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Biden Contends State of the Union Is 'Stronger Today', GOP Points to Pro-Family Revolution

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President Biden delivered his first official State of the Union address Tuesday night, contending that America is "stronger" than it was last year despite the numerous domestic and international crises escalating during his presidency. 

Biden began his speech by honoring all Ukrainians and the Ambassador of Ukraine, Oksana Markarova, who was in attendance with First Lady Jill Biden. "We the United States of America stand with the Ukrainian people," the president said.

Starting his address by focusing on the war that has riveted global attention, Biden vowed that Vladimir Putin will "pay a price" for Russia's invasion of Ukraine.

"Throughout our history, we've learned this lesson – when dictators do not pay a price for their aggression, they cause more chaos," he said. "They keep moving. And, the costs and threats to America and the world keep rising. That's why the NATO Alliance was created to secure peace and stability in Europe after World War II. The United States is a member along with 29 other nations." 

"Putin's latest attack on Ukraine was premeditated and unprovoked," Biden stated. "He rejected efforts at diplomacy. He thought the West and NATO wouldn't respond. And, he thought he could divide us here at home. Putin was wrong. We were ready," he argued. 

Biden said he's enforcing economic sanctions and cutting off Russia's largest banks from the international financial system. "We are choking off Russia's access to technology that will sap its economic strength and weaken its military for years to come," he remarked.

The president addressed the brutal U.S. inflation spike which has reached a 40-year high as the economy tries to recover from the pandemic. "Lower your costs, not your wages," he said. "Make more cars and semiconductors in America. More infrastructure and innovation in America. More goods moving faster and cheaper in America. More jobs where you can earn a good living in America. And, instead of relying on foreign supply chains – let's make it in America."
Biden continued, "Economists call it 'increasing the productive capacity of our economy.' I call it building a better America. My plan to fight inflation will lower your costs and lower the deficit." He also said he'd like to reduce the price of prescription drugs, energy costs for families, and the expense of childcare. 

With the CDC relaxing its mask guidelines last week and local governments nationwide dropping virus-related restrictions, Biden also addressed the state of the COVID-19 pandemic, making it his third big topic in the speech. "Because of your resilience and the tools we have, tonight I can say we are moving forward safely, back to more normal routines. We've reached a new moment in the fight against COVID-19, with severe cases down to a level not seen since last July," he said.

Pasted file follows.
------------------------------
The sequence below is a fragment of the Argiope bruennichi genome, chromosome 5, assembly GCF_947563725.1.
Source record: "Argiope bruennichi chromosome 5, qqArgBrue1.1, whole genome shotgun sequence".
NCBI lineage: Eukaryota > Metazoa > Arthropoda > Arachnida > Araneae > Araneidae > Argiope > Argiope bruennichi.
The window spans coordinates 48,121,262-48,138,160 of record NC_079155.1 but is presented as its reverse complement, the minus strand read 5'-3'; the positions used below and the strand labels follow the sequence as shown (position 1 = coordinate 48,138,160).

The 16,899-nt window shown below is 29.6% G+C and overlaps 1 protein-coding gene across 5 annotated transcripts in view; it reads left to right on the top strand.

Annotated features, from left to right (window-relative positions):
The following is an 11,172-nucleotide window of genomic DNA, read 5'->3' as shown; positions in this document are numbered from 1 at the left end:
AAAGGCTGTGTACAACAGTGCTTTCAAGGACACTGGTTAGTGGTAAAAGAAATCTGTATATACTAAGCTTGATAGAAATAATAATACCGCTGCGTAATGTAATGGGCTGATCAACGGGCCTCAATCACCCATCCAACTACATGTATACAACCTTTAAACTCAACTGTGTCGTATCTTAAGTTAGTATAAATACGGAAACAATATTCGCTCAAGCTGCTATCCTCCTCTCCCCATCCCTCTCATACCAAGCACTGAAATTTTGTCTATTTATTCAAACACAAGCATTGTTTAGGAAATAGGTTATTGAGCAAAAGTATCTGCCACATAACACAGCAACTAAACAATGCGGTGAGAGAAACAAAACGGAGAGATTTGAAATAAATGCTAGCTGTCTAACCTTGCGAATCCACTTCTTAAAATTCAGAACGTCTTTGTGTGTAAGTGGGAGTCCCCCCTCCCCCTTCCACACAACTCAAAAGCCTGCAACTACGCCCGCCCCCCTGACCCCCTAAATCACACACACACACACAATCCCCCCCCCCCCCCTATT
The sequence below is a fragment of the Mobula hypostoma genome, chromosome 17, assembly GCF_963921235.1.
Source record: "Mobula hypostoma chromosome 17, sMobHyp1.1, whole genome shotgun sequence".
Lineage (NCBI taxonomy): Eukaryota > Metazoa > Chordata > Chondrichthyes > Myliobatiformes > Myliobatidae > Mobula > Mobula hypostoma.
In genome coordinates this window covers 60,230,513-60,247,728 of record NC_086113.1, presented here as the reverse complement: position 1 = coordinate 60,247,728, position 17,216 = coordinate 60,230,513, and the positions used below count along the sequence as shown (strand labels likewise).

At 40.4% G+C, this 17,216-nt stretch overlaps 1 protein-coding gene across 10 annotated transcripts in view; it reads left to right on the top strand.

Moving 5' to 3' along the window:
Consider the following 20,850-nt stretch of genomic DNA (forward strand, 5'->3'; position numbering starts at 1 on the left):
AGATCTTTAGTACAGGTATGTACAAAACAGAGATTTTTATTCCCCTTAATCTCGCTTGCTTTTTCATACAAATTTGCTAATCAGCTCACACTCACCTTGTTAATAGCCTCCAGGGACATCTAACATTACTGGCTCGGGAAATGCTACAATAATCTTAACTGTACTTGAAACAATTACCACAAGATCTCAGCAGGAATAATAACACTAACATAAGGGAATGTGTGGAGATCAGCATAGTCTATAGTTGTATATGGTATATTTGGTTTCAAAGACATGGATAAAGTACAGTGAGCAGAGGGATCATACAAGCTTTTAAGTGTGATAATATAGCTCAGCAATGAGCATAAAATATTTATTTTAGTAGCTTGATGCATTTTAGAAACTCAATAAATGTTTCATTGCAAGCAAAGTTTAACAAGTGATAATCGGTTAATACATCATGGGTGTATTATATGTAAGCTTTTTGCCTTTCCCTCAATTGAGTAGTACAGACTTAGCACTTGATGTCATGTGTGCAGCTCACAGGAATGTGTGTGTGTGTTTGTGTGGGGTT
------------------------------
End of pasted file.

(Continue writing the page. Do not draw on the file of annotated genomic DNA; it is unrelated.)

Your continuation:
After the massive omicron spike over the past few months, most Americans now have either acquired natural antibodies or have been vaccinated. The president urged more Americans to get vaccinated and said he'll work on procuring treatments against the virus. 

He also thanked retiring Supreme Court Justice Stephen Breyer for his long service in the court system and welcomed his replacement, Judge Ketanji Brown Jackson.

Biden concluded his address by declaring that America is the "strongest, freest, and most prosperous nation the world has ever known. We are stronger today than we were a year ago. And we will be stronger a year from now than we are today."

For the GOP rebuttal to Biden's speech, Iowa Gov. Kim Reynolds argued that Biden opened the door for the Ukraine war by creating weakness that endangers America's allies and emboldens our enemies. She said Biden's botched military pullout from Afghanistan and his green light for a Russian natural gas pipeline laid the groundwork for Vladimir Putin to challenge the world with his assault on Ukraine.

Reynolds also pointed to some other major problems Americans are facing under the Biden administration. "It feels like President Biden and his party have sent us back in time to the late 70s and early 80s when runaway inflation was hammering families, a violent crime wave was crashing our cities, and the Soviet army was trying to redraw the world map."

CBN News Political Analyst David Brody says Iowa's Republican governor also pointed to an impending red wave midterm election for Congress, saying there will be a pro-parent, pro-family revolution. Many political experts agree Democrats will be thrown from power in the House and Senate in the fall elections.

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